I have also been a leader of the Tea Party movement — a national movement that transformed American politics in 2010. In Washington, I am the chairman of the Tea Party Caucus, bringing the voice of the people into the corridors of power. Indeed, I think it’s fair to say that were not it not for last year’s elections, we would not be having a fight about the debt ceiling. Instead, the Washington big spenders would simply have approved trillions in new spending and debt.

That’s my record. It’s a record of action. Real world actions speak louder than the words of career politicians.”

If it were a prize fight you’d have to stop it. Notice how Bachmann doesn’t bother to rebut Pawlenty; that would be punching down. She lets her spokeswoman dispense with him.

Tony Fratto, a former Bush official and now a communications consultant, had this reaction on Sunday to Bachmann’s retort: “Strong response. Governor Pawlenty is running against the wrong candidate and on the wrong issues. He has to be talking issues, not character. It’s not endearing to GOP voters.”

But issues are a problem for Pawlenty when facing off against Bachmann. After Bachmann’s blast, Pawlenty’s spokesman tried out this line: “Congresswoman Bachmann has her facts wrong. The truth is that there is very little difference between Governor Pawlenty and Congresswoman Bachmann on their issue positions.”Oops — a multi-base error. Bachmann’s campaign came roaring back with a statement that read in part:

[I]n fact, there is very little difference between Governor Pawlenty’s past positions and Barack Obama’s positions on several critical issues facing Americans. On issues such as unconstitutional healthcare mandates, climate change regulations, and Wall Street bailouts, there’s very little daylight, indeed, between Governor Pawlenty’s record and the Obama administration’s policies.

And of course, President Obama would surely applaud Governor Pawlenty’s 2006 statement that the ‘era of small government is over,’ and that the government will have to be ‘more proactive and more aggressive.’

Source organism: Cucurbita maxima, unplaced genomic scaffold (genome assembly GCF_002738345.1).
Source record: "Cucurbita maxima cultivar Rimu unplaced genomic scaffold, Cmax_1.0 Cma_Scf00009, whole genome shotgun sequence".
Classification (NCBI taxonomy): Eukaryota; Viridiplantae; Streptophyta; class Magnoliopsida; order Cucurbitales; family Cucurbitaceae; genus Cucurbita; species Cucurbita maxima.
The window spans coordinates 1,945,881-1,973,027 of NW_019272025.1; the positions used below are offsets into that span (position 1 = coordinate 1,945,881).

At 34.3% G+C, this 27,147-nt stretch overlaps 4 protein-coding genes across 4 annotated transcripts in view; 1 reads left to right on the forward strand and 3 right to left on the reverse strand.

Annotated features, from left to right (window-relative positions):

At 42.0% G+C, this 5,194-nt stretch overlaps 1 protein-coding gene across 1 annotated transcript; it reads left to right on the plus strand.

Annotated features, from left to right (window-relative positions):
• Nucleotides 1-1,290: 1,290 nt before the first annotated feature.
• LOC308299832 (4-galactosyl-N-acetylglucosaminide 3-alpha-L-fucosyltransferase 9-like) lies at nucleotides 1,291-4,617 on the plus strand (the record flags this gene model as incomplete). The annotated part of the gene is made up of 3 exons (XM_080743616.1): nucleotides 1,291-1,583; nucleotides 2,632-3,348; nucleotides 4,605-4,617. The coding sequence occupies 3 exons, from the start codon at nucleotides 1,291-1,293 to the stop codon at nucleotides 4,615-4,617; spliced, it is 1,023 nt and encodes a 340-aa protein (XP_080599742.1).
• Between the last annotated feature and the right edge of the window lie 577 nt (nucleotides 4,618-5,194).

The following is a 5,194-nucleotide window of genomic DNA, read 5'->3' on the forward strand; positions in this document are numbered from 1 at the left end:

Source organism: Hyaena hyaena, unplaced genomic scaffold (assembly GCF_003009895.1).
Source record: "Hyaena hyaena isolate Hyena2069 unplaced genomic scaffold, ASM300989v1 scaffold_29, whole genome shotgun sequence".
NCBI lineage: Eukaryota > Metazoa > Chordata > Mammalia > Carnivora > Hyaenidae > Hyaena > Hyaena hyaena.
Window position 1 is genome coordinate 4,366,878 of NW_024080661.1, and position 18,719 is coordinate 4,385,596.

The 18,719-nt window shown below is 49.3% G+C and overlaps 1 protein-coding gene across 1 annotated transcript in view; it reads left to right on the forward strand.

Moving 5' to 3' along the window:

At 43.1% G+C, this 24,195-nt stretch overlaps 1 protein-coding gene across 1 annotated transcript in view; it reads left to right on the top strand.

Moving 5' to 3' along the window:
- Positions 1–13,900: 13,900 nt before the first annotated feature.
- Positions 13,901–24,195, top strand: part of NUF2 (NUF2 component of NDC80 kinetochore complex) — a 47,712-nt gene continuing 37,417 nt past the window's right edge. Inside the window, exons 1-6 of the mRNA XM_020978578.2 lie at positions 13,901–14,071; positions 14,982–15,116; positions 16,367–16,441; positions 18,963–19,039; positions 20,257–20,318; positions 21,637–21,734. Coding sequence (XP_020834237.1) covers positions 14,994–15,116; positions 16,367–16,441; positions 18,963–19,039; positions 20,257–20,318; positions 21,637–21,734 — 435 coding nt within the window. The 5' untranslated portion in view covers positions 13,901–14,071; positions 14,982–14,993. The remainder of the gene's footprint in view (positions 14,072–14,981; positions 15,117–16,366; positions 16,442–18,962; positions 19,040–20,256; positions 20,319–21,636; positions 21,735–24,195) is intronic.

Governor Pawlenty has changed his positions in recent years, but he can’t run from his big government record as governor of Minnesota that left the state’s budget in a multi-billion dollar mess. That’s not executive experience we need.

As Michele Bachmann said earlier today, she ‘has a lifetime record of success and action in the real world. Real-world actions speak louder than his words as a career politician.’ And so the more Republican voters examine Michele Bachmann’s record and Governor Pawlenty’s record, the more they will see that there is a world of difference between the two.

Ouch. This was a foolish gambit at a time when Pawlenty is trying to portray himself as a tough guy. Instead, he came out looking poorly on the issues. And he got his ears boxed by a campaign obviously prepared to take on hits. The problem with attacking the leader and then losing (badly) to her, as may very well be the case in Ames, is that the attacker is exposed as feckless and ineffective. One senses Pawlenty’s campaign is on life support.

As for Bachmann, this is no doubt an effort to ensure victory in the Ames straw poll. It is also a warning to her other opponents: Don’t mess with the lady from Minnesota. Unlike the former governor, she is tough as nails.